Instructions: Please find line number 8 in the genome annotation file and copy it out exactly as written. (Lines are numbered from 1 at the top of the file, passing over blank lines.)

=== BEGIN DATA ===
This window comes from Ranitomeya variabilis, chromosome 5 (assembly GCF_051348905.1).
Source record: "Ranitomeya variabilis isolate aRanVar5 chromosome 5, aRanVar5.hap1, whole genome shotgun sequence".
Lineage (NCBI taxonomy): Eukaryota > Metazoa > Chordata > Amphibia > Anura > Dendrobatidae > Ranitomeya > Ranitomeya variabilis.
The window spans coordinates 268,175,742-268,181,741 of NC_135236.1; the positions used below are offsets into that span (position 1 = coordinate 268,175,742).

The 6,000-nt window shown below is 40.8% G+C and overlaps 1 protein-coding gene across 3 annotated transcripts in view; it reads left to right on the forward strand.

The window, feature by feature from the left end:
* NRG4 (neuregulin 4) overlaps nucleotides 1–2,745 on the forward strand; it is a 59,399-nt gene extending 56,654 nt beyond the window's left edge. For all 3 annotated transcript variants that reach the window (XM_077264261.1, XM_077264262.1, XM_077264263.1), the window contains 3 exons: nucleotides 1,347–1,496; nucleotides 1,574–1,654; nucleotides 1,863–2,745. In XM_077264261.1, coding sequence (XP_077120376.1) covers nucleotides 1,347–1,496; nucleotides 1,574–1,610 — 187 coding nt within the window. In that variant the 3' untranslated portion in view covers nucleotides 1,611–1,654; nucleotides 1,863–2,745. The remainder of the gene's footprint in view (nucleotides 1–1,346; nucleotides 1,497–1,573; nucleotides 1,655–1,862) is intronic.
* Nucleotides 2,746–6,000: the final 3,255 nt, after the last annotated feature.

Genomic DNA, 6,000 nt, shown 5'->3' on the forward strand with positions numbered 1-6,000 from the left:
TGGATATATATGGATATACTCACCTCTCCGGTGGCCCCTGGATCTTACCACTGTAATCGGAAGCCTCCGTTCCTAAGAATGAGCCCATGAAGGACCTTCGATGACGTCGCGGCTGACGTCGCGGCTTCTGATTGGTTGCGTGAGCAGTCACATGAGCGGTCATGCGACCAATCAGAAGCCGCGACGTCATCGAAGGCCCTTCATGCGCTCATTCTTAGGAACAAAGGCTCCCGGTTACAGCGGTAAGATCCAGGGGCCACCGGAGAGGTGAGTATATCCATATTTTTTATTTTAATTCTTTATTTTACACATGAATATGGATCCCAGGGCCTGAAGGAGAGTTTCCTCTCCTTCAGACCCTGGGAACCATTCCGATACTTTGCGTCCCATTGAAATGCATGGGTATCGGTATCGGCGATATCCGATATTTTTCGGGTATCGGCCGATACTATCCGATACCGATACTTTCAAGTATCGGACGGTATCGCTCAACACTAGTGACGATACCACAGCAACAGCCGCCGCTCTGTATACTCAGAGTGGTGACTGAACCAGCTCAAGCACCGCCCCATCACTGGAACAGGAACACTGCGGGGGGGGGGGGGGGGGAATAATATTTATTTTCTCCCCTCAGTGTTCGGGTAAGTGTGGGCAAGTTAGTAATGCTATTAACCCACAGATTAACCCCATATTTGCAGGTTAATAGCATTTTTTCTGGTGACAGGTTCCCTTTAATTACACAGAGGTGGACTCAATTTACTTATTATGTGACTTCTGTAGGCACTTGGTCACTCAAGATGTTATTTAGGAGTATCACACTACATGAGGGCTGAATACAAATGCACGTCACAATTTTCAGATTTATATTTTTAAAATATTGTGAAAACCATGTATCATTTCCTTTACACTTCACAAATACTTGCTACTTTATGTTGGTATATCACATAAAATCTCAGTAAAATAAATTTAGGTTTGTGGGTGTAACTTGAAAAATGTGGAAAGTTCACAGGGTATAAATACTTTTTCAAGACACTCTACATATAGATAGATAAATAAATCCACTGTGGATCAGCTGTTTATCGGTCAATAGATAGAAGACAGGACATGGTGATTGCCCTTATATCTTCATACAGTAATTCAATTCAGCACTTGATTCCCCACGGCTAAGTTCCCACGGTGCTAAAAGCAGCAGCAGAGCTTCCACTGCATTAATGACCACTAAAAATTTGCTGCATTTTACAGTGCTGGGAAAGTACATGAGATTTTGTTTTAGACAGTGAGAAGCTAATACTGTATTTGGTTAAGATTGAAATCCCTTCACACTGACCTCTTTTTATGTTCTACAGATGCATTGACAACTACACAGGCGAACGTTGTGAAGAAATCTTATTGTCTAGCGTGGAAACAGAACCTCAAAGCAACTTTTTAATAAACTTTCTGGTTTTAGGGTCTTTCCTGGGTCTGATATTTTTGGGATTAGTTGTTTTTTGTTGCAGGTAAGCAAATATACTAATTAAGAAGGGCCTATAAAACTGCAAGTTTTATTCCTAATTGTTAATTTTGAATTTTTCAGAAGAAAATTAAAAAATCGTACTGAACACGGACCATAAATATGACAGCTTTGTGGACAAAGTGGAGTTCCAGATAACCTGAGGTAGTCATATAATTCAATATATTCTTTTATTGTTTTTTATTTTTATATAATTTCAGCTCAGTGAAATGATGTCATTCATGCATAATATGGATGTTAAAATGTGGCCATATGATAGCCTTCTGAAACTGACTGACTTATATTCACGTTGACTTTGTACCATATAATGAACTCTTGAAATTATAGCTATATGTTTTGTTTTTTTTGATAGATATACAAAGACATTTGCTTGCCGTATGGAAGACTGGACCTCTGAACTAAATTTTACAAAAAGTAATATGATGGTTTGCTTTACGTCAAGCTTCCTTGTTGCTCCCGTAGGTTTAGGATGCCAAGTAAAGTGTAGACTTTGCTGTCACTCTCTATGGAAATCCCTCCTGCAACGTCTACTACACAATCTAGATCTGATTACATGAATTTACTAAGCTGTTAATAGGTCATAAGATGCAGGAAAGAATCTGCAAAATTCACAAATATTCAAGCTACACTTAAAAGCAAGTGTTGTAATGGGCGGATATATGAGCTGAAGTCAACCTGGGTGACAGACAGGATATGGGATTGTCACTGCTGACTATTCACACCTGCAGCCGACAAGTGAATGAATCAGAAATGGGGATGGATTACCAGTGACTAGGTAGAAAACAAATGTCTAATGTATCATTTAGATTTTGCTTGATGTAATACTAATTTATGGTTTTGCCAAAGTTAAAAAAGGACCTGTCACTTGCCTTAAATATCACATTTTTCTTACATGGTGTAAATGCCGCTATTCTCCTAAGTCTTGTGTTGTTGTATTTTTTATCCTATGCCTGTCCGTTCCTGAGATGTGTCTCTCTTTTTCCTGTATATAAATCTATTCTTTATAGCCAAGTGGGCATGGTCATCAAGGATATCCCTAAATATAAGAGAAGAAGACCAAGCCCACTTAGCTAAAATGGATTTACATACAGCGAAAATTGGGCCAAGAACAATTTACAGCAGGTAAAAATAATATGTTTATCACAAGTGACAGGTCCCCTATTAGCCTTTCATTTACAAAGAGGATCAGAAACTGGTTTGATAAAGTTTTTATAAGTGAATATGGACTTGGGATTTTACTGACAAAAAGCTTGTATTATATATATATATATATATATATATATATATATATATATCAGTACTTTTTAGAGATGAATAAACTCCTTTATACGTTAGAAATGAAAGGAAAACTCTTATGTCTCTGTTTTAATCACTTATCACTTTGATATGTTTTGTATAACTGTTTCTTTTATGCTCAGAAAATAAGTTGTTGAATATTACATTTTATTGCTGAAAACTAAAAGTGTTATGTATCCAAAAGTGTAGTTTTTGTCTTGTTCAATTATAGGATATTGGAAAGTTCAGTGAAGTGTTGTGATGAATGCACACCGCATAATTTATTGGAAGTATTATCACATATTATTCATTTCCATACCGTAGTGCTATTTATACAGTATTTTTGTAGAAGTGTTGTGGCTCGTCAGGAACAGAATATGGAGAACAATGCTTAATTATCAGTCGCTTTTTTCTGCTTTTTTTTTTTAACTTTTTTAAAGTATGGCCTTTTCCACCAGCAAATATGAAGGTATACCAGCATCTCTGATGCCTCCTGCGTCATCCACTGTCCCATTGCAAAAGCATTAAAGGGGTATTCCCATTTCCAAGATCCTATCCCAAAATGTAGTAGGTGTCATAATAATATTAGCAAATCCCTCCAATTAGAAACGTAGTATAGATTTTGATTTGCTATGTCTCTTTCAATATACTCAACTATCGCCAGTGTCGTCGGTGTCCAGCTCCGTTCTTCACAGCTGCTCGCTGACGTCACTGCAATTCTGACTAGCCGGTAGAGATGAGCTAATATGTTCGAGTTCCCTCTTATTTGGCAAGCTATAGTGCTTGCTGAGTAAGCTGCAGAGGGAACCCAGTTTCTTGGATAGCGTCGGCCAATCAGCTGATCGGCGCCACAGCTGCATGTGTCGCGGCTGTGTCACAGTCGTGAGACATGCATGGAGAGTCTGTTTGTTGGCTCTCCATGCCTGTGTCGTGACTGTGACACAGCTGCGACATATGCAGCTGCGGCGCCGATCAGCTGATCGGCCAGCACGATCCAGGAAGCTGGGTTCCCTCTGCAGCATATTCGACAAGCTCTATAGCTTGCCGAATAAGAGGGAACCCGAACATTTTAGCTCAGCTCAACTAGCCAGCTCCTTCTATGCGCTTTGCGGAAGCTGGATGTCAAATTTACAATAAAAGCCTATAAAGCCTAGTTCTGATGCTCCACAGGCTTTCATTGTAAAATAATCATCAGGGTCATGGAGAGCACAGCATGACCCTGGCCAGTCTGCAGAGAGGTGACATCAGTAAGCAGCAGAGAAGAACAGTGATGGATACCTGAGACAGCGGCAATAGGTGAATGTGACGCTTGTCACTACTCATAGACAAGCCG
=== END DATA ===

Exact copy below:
* Nucleotides 2,746–6,000: the final 3,255 nt, after the last annotated feature.